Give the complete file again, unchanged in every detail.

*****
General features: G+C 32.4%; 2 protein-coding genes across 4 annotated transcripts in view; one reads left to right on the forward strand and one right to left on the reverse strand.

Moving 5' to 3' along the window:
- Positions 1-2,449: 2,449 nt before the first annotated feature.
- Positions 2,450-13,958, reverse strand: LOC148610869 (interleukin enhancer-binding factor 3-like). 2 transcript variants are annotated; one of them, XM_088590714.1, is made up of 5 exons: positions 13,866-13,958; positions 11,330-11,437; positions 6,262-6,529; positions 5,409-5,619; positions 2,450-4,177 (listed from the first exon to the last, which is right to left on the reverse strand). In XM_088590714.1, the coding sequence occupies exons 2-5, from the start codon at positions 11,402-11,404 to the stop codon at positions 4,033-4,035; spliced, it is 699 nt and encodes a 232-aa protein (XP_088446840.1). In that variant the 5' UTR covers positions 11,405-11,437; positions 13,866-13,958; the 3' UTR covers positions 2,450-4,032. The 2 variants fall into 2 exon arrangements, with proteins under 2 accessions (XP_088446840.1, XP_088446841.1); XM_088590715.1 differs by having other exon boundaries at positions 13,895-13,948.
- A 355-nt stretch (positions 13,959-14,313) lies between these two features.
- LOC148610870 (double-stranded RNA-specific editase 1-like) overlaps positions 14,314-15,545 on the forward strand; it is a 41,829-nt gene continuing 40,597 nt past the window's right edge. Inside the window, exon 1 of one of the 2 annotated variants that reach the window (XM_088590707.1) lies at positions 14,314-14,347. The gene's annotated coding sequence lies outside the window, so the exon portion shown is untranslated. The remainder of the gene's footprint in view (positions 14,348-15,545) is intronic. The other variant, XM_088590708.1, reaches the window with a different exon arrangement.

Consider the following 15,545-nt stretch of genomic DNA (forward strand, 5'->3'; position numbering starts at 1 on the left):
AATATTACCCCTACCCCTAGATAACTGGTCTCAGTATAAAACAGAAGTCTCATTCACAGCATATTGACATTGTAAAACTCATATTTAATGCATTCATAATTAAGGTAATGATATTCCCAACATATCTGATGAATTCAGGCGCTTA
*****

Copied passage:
General features: G+C 32.4%; 2 protein-coding genes across 4 annotated transcripts in view; one reads left to right on the forward strand and one right to left on the reverse strand.

Moving 5' to 3' along the window:
- Positions 1-2,449: 2,449 nt before the first annotated feature.
- Positions 2,450-13,958, reverse strand: LOC148610869 (interleukin enhancer-binding factor 3-like). 2 transcript variants are annotated; one of them, XM_088590714.1, is made up of 5 exons: positions 13,866-13,958; positions 11,330-11,437; positions 6,262-6,529; positions 5,409-5,619; positions 2,450-4,177 (listed from the first exon to the last, which is right to left on the reverse strand). In XM_088590714.1, the coding sequence occupies exons 2-5, from the start codon at positions 11,402-11,404 to the stop codon at positions 4,033-4,035; spliced, it is 699 nt and encodes a 232-aa protein (XP_088446840.1). In that variant the 5' UTR covers positions 11,405-11,437; positions 13,866-13,958; the 3' UTR covers positions 2,450-4,032. The 2 variants fall into 2 exon arrangements, with proteins under 2 accessions (XP_088446840.1, XP_088446841.1); XM_088590715.1 differs by having other exon boundaries at positions 13,895-13,948.
- A 355-nt stretch (positions 13,959-14,313) lies between these two features.
- LOC148610870 (double-stranded RNA-specific editase 1-like) overlaps positions 14,314-15,545 on the forward strand; it is a 41,829-nt gene continuing 40,597 nt past the window's right edge. Inside the window, exon 1 of one of the 2 annotated variants that reach the window (XM_088590707.1) lies at positions 14,314-14,347. The gene's annotated coding sequence lies outside the window, so the exon portion shown is untranslated. The remainder of the gene's footprint in view (positions 14,348-15,545) is intronic. The other variant, XM_088590708.1, reaches the window with a different exon arrangement.

Consider the following 15,545-nt stretch of genomic DNA (forward strand, 5'->3'; position numbering starts at 1 on the left):
AATATTACCCCTACCCCTAGATAACTGGTCTCAGTATAAAACAGAAGTCTCATTCACAGCATATTGACATTGTAAAACTCATATTTAATGCATTCATAATTAAGGTAATGATATTCCCAACATATCTGATGAATTCAGGCGCTTA